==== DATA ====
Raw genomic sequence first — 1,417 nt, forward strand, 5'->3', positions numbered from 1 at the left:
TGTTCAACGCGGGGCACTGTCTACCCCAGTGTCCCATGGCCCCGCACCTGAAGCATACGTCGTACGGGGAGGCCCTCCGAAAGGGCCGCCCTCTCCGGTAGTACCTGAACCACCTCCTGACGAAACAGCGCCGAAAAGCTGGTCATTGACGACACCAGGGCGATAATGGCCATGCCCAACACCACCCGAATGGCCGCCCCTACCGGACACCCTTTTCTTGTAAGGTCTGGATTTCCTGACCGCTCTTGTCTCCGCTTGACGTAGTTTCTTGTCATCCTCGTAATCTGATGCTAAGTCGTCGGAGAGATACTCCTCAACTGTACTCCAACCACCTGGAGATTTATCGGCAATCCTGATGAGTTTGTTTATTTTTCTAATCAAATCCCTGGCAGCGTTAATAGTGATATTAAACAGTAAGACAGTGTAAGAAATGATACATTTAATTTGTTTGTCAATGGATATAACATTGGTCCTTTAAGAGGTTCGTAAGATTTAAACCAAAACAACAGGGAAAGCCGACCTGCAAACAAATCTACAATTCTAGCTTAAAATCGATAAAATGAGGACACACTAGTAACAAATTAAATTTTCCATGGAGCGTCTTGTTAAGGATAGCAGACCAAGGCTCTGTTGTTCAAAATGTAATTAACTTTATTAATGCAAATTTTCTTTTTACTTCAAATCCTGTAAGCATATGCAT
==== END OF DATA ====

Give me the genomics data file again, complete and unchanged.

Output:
Raw genomic sequence first — 1,417 nt, forward strand, 5'->3', positions numbered from 1 at the left:
TGTTCAACGCGGGGCACTGTCTACCCCAGTGTCCCATGGCCCCGCACCTGAAGCATACGTCGTACGGGGAGGCCCTCCGAAAGGGCCGCCCTCTCCGGTAGTACCTGAACCACCTCCTGACGAAACAGCGCCGAAAAGCTGGTCATTGACGACACCAGGGCGATAATGGCCATGCCCAACACCACCCGAATGGCCGCCCCTACCGGACACCCTTTTCTTGTAAGGTCTGGATTTCCTGACCGCTCTTGTCTCCGCTTGACGTAGTTTCTTGTCATCCTCGTAATCTGATGCTAAGTCGTCGGAGAGATACTCCTCAACTGTACTCCAACCACCTGGAGATTTATCGGCAATCCTGATGAGTTTGTTTATTTTTCTAATCAAATCCCTGGCAGCGTTAATAGTGATATTAAACAGTAAGACAGTGTAAGAAATGATACATTTAATTTGTTTGTCAATGGATATAACATTGGTCCTTTAAGAGGTTCGTAAGATTTAAACCAAAACAACAGGGAAAGCCGACCTGCAAACAAATCTACAATTCTAGCTTAAAATCGATAAAATGAGGACACACTAGTAACAAATTAAATTTTCCATGGAGCGTCTTGTTAAGGATAGCAGACCAAGGCTCTGTTGTTCAAAATGTAATTAACTTTATTAATGCAAATTTTCTTTTTACTTCAAATCCTGTAAGCATATGCAT